The Yield's Microclimate Sensing System (MCSS) utilises the Digital Output Quantum Sensor by Apogee to measure photosynthetically active radiation (PAR) and is measured by the amount of micro moles of light per square meter per second (μmol).
The sensor provides growers with accurate sensor readings every 15 minutes which are available via the The Yield Web App. The PAR sensor is installed on either port 8 or 9 of your node.
What is Photosynthetically Active Radiation (PAR)?
Photosynthetically Active Radiation (PAR) is the amount of light available for photosynthesis, which is light in the 400 to 700 nanometer wavelength range. PAR changes seasonally and varies depending on the latitude and time of day. Levels are usually greatest during the summer at midday.
Factors that reduce the amount of PAR available to plants include anything that reduces sunlight, such as cloud cover, shading by trees, and buildings. Air pollution also affects PAR by filtering out the amount of sunlight that can reach plants.
Why is PAR important?
PAR is needed for photosynthesis and plant growth. Higher PAR promotes plant growth, and monitoring PAR is important to ensure plants are receiving adequate light for this process.
Visibility of PAR captured on your site will enable you to better understand whether bushfire smoke and/or tunnel age may have affected yield; and when measured in the canopy, can help to better understand the impact of pruning decisions.
How is PAR used?
PAR is also referred to as Quantum light, because it is measured in units of moles striking an area over time. PAR light spectrum ranges from 400 to 700nm – which is the extent of spectrum for photosynthesis, and extends into shorter wavelengths above violet into UV – the long-wave UV or UV-A ultraviolet, and longer wavelengths below red into near-IR – near infra-red.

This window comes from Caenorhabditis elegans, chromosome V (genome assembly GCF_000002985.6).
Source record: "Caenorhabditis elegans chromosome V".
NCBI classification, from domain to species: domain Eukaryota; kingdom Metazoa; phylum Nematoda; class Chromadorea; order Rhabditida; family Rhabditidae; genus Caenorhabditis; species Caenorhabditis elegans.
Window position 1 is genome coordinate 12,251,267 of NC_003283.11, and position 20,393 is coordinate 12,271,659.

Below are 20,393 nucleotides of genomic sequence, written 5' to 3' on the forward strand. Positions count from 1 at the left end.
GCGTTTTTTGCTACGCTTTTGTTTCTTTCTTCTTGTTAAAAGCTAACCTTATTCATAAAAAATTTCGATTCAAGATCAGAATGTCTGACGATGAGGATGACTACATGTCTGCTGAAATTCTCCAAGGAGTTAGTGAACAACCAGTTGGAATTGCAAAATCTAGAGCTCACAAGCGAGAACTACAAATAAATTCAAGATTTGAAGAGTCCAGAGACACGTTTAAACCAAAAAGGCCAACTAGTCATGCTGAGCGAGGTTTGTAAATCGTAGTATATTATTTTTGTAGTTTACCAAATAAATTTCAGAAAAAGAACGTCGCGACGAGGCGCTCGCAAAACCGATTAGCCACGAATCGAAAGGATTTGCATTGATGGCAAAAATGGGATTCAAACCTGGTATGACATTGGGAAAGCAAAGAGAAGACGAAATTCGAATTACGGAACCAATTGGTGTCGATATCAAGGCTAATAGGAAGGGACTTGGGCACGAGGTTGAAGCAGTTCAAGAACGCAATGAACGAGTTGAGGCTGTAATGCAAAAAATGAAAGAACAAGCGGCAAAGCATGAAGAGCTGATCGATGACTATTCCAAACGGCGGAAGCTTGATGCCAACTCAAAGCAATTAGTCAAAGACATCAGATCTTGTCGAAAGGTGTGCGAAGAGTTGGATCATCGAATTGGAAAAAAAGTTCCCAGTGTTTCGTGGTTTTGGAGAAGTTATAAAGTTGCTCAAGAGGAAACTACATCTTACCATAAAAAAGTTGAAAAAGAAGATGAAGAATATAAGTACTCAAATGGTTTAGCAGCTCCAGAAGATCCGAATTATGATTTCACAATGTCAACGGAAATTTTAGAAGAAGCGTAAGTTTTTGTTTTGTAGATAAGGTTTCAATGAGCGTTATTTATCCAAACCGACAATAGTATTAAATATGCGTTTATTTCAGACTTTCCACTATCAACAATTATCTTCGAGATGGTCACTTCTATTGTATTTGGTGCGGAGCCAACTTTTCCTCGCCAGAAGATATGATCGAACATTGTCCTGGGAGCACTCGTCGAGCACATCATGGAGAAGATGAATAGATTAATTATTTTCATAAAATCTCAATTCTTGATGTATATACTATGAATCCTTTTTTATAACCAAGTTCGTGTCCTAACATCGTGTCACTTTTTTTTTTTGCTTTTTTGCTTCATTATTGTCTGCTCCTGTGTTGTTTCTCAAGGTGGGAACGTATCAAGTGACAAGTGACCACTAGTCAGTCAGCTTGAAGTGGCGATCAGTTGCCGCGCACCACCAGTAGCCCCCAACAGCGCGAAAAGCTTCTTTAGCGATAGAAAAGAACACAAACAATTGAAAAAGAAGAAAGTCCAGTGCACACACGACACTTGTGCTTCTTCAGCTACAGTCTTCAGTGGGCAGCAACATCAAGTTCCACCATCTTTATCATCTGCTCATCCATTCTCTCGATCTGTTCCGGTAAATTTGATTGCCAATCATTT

Each crop species has an optimal light intensity that maximises photosynthesis and plant growth. Photosynthesis occurs mainly in the high frequency violet and UV and low frequency red and near IR of the PAR spectrum. This is why many plant species are green – green and mid-frequency light is reflected – i.e. the colour seen, whereas the PAR edge frequencies are absorbed for photosynthesis. Measuring PAR can indicate whether a crop is getting a sufficient amount of usable light.
Daily Light Integral
Adding each PAR measurement over a day’s sunlight hours can give deeper insights into a crop’s growth across the growing season. The daily measurement is called DLI – Daily Light Integral. Integral, because it adds up the full day’s PAR amounts, and because PAR varies over a day, the DLI is the area under the curve of the PAR. Currently The Yield app only shows PAR, with plans to add in DLI in the coming months.
How to spot a cloudy day and a clear sky day
During cloudy days, the PAR readings fluctuate as the clouds go over the sun, causing the readings to increase and decrease:
On clear sky days, you will see the PAR readings in a curve with very little disruption – the minimum, maximum and average readings are then all very similar values:
On a sunny day in summer with no clouds, the typical maximum PAR reading will be around 2,000 μmol/m2/s.
The Cloud Edge Effect – “Every cloud has a silver lining”
“A sudden increase in irradiance due to reflection of the passing cloud focusing more sunlight to the array”.
On cloudy days, you may notice higher than expected maximum readings compared to the average. These high readings are caused on partly cloudy days, where the edges of the clouds reflect additional sunlight back down towards the earth’s surface, causing the PAR sensors to record values far higher than we would see on clear, cloudless days. The events are quick passing and can be affected by cloud speed, shape sun angle and time of day. Theses readings are known in the industry as the cloud edge effect.
Should you wish to investigate this further, we suggest looking into photovoltaic installations and voltage regulation.
PAR in Polytunnels
How does PAR readings get used at The Yield?
When forecasting weather for the next 7 days, The Yield can use different inputs to predict what the weather will look like. PAR readings are used for wind direction and speed predictions.
How photosynthesis coverts photons (light) into yield, by Bruce Bugbee.
More videos by Bruce Bugbee
- How different wavelengths of light impact plant growth
- Why you need to measure PAR
- Deep dive into PAR sensors
- The difference between the different naming conventions of PAR
Video by Ben Crabb
- The difference the older PAR sensors and the newer sensors and the spectral correction tool. Note that our sensor is the “original”.